Ionizing radiation induces a p53-dependent apoptotic mechanism in ARPE-19 cells.Jpn J Ophthalmol 2004 Mar-Apr; 48(2):106-14JJ
To investigate the molecular mechanisms for cell growth inhibition or apoptosis in human retinal pigment epithelium (RPE) cells after ionizing radiation.
Cell survival studies, a TdT-mediated dUTP-biotin nick-end labeling (TUNEL) assay, and a caspase-3 immunocytochemical analysis were performed on irradiated ARPE-19 cell cultures at different time periods. Transcriptional levels of p53, p21, Bax, Fas/Fas-L, vascular endothelial growth factor (VEGF), and pigment epithelium-derived growth factor (PEDF) were evaluated by semiquantitative reverse transcriptional polymerase chain reaction. Mutations in the p53 gene were analyzed by DNA sequencing. Protein levels of p53, VEGF, and PEDF were evaluated by Western blot.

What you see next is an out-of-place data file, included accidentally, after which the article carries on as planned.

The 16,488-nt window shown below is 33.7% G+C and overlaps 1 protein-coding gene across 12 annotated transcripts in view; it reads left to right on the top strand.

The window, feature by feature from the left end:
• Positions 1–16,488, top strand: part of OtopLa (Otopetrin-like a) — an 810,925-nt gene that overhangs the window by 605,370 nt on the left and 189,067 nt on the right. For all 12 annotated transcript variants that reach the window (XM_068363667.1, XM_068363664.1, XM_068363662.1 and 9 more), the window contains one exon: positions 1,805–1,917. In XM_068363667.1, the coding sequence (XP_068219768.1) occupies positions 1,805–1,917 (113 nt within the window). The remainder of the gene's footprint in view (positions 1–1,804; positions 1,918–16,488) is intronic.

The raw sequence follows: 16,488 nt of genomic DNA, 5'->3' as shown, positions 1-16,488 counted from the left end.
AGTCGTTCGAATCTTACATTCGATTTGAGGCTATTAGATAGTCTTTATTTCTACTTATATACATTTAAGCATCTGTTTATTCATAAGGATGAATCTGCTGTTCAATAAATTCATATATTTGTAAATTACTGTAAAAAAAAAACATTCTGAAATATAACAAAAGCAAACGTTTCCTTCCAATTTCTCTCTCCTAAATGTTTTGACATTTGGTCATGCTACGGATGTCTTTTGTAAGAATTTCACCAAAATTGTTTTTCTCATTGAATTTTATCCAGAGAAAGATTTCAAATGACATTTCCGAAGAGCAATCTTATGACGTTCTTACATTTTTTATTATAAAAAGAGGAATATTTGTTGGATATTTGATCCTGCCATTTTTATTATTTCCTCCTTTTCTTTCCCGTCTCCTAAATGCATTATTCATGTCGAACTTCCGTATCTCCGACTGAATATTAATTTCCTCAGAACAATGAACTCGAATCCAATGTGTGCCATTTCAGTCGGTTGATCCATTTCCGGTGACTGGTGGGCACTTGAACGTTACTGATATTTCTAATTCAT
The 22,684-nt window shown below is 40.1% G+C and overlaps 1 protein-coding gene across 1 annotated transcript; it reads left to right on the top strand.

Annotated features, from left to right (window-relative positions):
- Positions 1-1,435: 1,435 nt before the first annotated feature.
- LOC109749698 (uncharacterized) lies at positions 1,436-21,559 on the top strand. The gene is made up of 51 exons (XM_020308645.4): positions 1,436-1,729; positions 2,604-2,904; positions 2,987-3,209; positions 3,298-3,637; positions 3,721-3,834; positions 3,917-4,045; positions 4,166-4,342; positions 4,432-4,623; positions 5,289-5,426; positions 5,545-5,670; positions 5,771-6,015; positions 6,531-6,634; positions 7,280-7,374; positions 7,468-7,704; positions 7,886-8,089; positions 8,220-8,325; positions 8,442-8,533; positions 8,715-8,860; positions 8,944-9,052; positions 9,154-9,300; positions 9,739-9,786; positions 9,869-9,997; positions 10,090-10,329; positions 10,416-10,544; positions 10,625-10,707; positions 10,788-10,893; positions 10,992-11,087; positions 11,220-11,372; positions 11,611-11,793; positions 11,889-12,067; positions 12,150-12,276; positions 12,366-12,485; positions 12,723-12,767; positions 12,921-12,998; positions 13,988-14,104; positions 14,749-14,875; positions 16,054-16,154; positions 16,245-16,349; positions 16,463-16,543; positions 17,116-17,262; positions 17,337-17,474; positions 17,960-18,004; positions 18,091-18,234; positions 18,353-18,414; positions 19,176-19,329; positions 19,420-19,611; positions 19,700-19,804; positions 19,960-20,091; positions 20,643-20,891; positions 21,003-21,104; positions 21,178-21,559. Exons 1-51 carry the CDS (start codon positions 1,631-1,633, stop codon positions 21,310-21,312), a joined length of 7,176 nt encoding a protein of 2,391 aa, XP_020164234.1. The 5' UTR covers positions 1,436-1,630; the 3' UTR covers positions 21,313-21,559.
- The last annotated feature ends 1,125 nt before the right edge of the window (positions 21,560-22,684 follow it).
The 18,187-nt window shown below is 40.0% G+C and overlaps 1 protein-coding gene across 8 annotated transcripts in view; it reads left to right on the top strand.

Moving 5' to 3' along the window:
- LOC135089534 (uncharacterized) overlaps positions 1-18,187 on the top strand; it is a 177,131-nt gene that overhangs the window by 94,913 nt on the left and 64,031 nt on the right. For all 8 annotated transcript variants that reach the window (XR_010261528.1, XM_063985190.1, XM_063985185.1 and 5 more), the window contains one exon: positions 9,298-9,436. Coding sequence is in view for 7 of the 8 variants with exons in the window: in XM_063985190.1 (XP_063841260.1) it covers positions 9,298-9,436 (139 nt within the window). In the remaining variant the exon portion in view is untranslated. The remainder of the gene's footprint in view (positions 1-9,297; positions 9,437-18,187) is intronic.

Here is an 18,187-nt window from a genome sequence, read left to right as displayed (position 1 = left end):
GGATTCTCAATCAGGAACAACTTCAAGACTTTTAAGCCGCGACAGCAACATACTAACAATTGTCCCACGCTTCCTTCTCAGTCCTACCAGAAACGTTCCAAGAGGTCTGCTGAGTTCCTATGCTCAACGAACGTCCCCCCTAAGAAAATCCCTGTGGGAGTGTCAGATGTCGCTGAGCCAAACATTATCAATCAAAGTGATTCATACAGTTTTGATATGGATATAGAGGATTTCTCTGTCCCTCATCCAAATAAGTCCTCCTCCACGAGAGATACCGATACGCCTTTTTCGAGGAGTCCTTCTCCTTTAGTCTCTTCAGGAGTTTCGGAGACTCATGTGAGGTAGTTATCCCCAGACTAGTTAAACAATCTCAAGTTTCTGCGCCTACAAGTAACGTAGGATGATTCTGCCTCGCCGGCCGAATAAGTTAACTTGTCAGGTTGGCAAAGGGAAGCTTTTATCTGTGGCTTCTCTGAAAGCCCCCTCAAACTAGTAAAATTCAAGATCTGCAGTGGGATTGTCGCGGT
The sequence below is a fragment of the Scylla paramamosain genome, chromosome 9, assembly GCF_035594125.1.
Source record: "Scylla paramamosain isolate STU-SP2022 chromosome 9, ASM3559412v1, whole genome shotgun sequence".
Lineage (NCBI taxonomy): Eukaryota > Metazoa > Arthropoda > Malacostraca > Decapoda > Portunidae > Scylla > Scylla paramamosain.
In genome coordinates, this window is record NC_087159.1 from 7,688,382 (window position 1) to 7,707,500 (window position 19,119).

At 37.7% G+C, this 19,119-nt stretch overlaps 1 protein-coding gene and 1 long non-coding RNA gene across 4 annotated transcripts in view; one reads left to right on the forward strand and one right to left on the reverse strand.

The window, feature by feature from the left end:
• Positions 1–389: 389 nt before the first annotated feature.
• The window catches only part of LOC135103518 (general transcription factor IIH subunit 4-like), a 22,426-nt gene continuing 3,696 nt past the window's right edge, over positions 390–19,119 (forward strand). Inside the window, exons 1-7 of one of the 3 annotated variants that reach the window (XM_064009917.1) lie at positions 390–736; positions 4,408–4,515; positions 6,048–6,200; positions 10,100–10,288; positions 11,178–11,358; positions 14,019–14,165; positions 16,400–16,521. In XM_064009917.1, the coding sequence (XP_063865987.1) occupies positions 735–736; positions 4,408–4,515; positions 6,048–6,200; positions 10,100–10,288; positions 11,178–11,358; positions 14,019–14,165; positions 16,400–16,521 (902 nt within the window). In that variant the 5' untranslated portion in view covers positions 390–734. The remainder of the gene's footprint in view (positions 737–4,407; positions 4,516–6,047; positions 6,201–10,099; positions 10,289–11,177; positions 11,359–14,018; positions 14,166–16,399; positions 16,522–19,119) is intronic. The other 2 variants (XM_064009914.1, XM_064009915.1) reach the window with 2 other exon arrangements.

Cell viability was inversely related to radiation dose. TUNEL-positive cells were detected 6 h after radiation exposure. Caspase-3 immunocytochemical analysis revealed increased immunoreactivity in the TUNEL-positive cells. Levels of p53, p21, and Bax mRNA were greatest at the 2-h postradiation period. VEGF and PEDF mRNA and protein levels were constant. Protein levels of p53 were increased at the 4- and 6-h postradiation period.
Ionizing radiation induces apoptosis in normal proliferating RPE cells through p53 activation, without affecting expression of VEGF or PEDF. We documented a molecular basis for explaining the decrease in effectiveness of radiation therapy, particularly for age-related macular degeneration. In the clinical setting, selection of appropriate radiation therapy methods and the doses for specific diseases need careful evaluation.